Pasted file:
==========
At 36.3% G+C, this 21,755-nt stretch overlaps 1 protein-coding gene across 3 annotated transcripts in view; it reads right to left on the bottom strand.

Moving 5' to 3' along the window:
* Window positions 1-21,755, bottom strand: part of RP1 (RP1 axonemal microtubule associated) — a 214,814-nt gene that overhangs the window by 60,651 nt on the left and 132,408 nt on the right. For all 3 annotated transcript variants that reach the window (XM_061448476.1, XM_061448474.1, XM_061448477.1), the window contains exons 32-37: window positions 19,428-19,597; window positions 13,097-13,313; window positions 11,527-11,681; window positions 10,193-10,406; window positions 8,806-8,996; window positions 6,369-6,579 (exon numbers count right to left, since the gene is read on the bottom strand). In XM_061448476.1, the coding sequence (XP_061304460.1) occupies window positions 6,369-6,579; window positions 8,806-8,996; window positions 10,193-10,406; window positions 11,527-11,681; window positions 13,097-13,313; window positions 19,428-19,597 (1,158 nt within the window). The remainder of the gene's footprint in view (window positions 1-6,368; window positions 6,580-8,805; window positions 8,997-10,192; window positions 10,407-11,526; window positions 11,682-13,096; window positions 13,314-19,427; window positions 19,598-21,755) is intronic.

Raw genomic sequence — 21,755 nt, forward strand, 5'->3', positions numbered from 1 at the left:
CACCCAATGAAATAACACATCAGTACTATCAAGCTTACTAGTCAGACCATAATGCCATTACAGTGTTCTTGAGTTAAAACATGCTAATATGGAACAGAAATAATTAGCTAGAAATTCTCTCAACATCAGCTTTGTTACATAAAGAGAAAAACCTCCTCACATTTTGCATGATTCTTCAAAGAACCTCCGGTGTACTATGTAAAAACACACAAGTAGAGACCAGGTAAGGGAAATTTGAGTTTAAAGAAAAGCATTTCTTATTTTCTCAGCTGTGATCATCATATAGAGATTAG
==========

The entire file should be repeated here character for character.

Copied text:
At 36.3% G+C, this 21,755-nt stretch overlaps 1 protein-coding gene across 3 annotated transcripts in view; it reads right to left on the bottom strand.

Moving 5' to 3' along the window:
* Window positions 1-21,755, bottom strand: part of RP1 (RP1 axonemal microtubule associated) — a 214,814-nt gene that overhangs the window by 60,651 nt on the left and 132,408 nt on the right. For all 3 annotated transcript variants that reach the window (XM_061448476.1, XM_061448474.1, XM_061448477.1), the window contains exons 32-37: window positions 19,428-19,597; window positions 13,097-13,313; window positions 11,527-11,681; window positions 10,193-10,406; window positions 8,806-8,996; window positions 6,369-6,579 (exon numbers count right to left, since the gene is read on the bottom strand). In XM_061448476.1, the coding sequence (XP_061304460.1) occupies window positions 6,369-6,579; window positions 8,806-8,996; window positions 10,193-10,406; window positions 11,527-11,681; window positions 13,097-13,313; window positions 19,428-19,597 (1,158 nt within the window). The remainder of the gene's footprint in view (window positions 1-6,368; window positions 6,580-8,805; window positions 8,997-10,192; window positions 10,407-11,526; window positions 11,682-13,096; window positions 13,314-19,427; window positions 19,598-21,755) is intronic.

Raw genomic sequence — 21,755 nt, forward strand, 5'->3', positions numbered from 1 at the left:
CACCCAATGAAATAACACATCAGTACTATCAAGCTTACTAGTCAGACCATAATGCCATTACAGTGTTCTTGAGTTAAAACATGCTAATATGGAACAGAAATAATTAGCTAGAAATTCTCTCAACATCAGCTTTGTTACATAAAGAGAAAAACCTCCTCACATTTTGCATGATTCTTCAAAGAACCTCCGGTGTACTATGTAAAAACACACAAGTAGAGACCAGGTAAGGGAAATTTGAGTTTAAAGAAAAGCATTTCTTATTTTCTCAGCTGTGATCATCATATAGAGATTAG